Cheryl B. Engelhardt – Luminary Review


Artists struggling with anxiety, depression and stress often find a sanctuary in their art. It is a place they control and feel safe. When we experience art, we take part in the artist’s quest for inner peace – and we can learn from it too. “After a decade-long struggle with anxiety, searching for music, meditations, reasons, and tricks to quell the noise in my head, I realized that I wasn’t looking for something that could dull the discomfort or put me to sleep,” says Cheryl B. Engelhardt about her new album “Luminary”.  “I was looking for something to keep me present. I couldn’t find such recordings, so I decided to compose them myself”.  The result is “Luminary”, a magnificent, brave and unique release. It is not easy listening, but that is perhaps why it is working. Engelhardt may single-handedly have updated the New Age music genre for the 2020s and beyond.

Cheryl B. Engelhardt is a classically-trained pianist, composer and songwriter with film and ad scores, four piano-pop albums (the latest being “Inevitably” from 2016), 20 tours and over 40 TV placements under her belt. About the creation of “Luminary”, Engelhardt says: “I wrote “Luminary” in a small stone room in a tiny mountain town on Crete, Greece. The source of this music is a grand piano, a bell, and my voice. I plucked piano strings and played around with my breath. I then altered the audio files as I mixed the record to add textures and interruptions, prompting me to stay present while I listen.”

Sister of Eos
In terms of sound, “Luminary” reminds of Jordan De La Sierra’s masterwork “Gymnosphere: Song of the Rose” (1977). Reverb makes the soundscape feel large, bare and desolate. The piano is also distant, giving the impression that the music is coming from somewhere else. There’s also quite a lot of air between the microphone and her vocal. The only close instrument is the warm and rich bass. In an age of ultra-close, crisp recordings, this surprising “harshness” is Engelhardt’s winning formula. It feels real and unfiltered.

The album opener is called “Sister of Eos”. Eos is the name of the Greek goodness of the dawn. We are greeted by a gentle piano. The tender melody immediately connects with the listener’s heart and soul. Suddenly it stops, and we hear only the bass and textures – complex and hard to identify. Some of the sounds seem to be playing backward, giving the impression that this is a place is not entirely real – like a vision in a Salvador Dali painting, making “Sister of Eos” into a sublime, highly creative and very different album opener. It is not exactly beautiful or pretty, but who said that meditative music had to be polished and dull?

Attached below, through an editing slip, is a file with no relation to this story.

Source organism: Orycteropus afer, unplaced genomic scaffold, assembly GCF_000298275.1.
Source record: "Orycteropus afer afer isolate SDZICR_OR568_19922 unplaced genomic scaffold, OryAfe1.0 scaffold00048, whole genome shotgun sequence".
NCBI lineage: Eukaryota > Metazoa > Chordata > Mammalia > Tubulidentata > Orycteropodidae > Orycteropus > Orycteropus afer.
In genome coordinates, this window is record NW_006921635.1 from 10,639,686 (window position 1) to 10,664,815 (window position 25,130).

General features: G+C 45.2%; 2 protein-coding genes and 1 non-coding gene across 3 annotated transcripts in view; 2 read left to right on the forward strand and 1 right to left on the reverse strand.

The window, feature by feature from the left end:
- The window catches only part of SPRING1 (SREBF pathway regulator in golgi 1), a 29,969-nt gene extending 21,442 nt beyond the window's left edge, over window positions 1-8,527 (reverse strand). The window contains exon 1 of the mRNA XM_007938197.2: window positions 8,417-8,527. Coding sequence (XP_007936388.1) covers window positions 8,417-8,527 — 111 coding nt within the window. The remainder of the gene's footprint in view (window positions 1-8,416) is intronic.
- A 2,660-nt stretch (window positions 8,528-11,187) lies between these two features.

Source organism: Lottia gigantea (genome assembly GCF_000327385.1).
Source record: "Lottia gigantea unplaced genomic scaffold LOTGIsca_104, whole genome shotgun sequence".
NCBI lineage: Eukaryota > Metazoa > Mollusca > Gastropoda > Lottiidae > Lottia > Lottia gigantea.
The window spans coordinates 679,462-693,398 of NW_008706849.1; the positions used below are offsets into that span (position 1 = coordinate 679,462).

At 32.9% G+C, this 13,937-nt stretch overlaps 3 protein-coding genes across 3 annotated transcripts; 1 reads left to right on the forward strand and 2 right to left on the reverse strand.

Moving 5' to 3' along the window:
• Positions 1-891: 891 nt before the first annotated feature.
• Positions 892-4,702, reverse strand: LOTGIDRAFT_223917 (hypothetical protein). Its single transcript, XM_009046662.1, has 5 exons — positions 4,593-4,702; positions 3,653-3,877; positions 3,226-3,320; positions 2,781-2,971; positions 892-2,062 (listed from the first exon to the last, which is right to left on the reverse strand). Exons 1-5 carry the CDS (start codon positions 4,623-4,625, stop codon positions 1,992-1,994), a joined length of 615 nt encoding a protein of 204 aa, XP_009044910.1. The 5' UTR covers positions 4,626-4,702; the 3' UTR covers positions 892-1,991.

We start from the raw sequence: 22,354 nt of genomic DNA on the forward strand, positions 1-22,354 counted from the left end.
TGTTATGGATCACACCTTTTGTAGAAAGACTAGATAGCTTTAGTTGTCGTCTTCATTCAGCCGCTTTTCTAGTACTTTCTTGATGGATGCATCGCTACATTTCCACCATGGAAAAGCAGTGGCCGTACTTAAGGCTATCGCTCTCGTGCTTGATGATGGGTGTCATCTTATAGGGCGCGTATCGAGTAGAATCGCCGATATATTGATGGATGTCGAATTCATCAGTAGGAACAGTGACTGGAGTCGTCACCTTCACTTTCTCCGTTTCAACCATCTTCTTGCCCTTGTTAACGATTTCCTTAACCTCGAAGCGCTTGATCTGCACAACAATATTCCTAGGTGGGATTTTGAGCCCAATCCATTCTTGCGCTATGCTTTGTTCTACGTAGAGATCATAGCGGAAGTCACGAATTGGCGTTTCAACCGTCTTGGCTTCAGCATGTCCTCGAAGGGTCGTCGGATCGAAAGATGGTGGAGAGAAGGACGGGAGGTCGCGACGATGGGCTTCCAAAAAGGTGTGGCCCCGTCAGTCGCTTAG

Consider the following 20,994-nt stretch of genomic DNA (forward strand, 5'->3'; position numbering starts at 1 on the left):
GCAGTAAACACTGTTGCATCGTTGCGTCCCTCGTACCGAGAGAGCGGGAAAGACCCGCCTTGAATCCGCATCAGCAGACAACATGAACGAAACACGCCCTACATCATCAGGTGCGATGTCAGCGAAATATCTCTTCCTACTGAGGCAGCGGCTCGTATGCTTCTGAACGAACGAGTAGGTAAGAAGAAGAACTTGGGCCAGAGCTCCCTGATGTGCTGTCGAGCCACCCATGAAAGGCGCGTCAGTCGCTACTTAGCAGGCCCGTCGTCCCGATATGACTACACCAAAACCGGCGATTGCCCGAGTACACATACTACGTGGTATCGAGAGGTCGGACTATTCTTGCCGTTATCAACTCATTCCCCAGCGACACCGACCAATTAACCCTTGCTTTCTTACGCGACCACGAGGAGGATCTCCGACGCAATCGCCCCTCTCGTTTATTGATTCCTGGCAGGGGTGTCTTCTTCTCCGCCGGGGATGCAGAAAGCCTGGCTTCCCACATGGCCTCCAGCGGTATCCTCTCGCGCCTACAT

Next out is “Deliquesce”. We hear Engelhardt’s vocalization, which adds a human touch. The bass is gone, so the soundscape feels open and bare. Suddenly we hear a scream played backward. The mixing is extraordinary, making each track unique and different.

Light in its various forms is an important topic here, as indicated by the album title. “Earthshine” is a piece that you can almost can “see”. It is incredible how Engelhardt can turn her vision of the dim earthshine into music. Her vocalization, the long “aaa”, is a response to witnessing this beautiful phenomenon. Each of the piano notes is like a ray of light, reflected twice – like earthshine.

My favorite piece on the album is “M. Aurora. It is as beautiful as the glowing Aurora morpho butterfly, which I presume is the inspiration behind the piece. “Luminary” is a distinctive blue album, and “M. Aurora” is no exception. The Enya-like vocalization is terrific. I also like how the piano comes and goes, playing ambient melodies. It is a delightful representation of how the butterfly moves; it is there, and suddenly it is gone. The moment has passed.

Mortal Tides
The mood changes with “Mortal Tides”. Something is threatening here – underlined by the irregular breathing and the distant piano. We are guided by the vocals, which have a reassuring quality. “Mortal Tides” prepares our ears for “Galileo’s Rings”, a hard-hitting and experimental piece. One thing seems inevitable; Engelhardt’s artistic project has struck gold. It is radically different, yet rewarding and beautiful. Her presentation of the rings of Saturn, which Galileo saw through his telescope, is mesmerizing.

“Moon Harvest” is a glowing piece! Again I’m struck by the quality of the mixing. There are so many layers of sound to appreciate, so many details. “Moon Harvest” has the larger-than-life atmosphere of the cover artwork. “Ataraxy” is slow and contemplative, making us reflect on all we have experienced this far on the album.

“Glisten Up” and “Bioluminescence” round off the album on a high note. The atmosphere is lighter, almost cheerful. It is an excellent way to finish the meditation. I love how colorful “Bioluminescence” is. Close your eyes, and the music will start its emission of light. Blue light. That is extraordinary!

In conclusion: I believe many people don’t like meditation music because it is too pretty and lovely, with its bamboo flutes, harps and deep synth pads. The psychology behind this is simple; “easy and soft” meditation music doesn’t match the mind it is supposed to soothe. The music of Cheryl B. Engelhardt, on the other hand, greets the troubled, stressed-out mind. It is hypnotic, incredibly well-mixed, and highly creative. Each piece is like an artwork in its own right.

It seems fitting that “Luminary” was released in the age of Covid19, just when we needed it the most. Let it be a guiding star for the future of New Age music! 

Score: 98/100 – See our scoring policy

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“Luminary” is now playing on New Age Stars Radio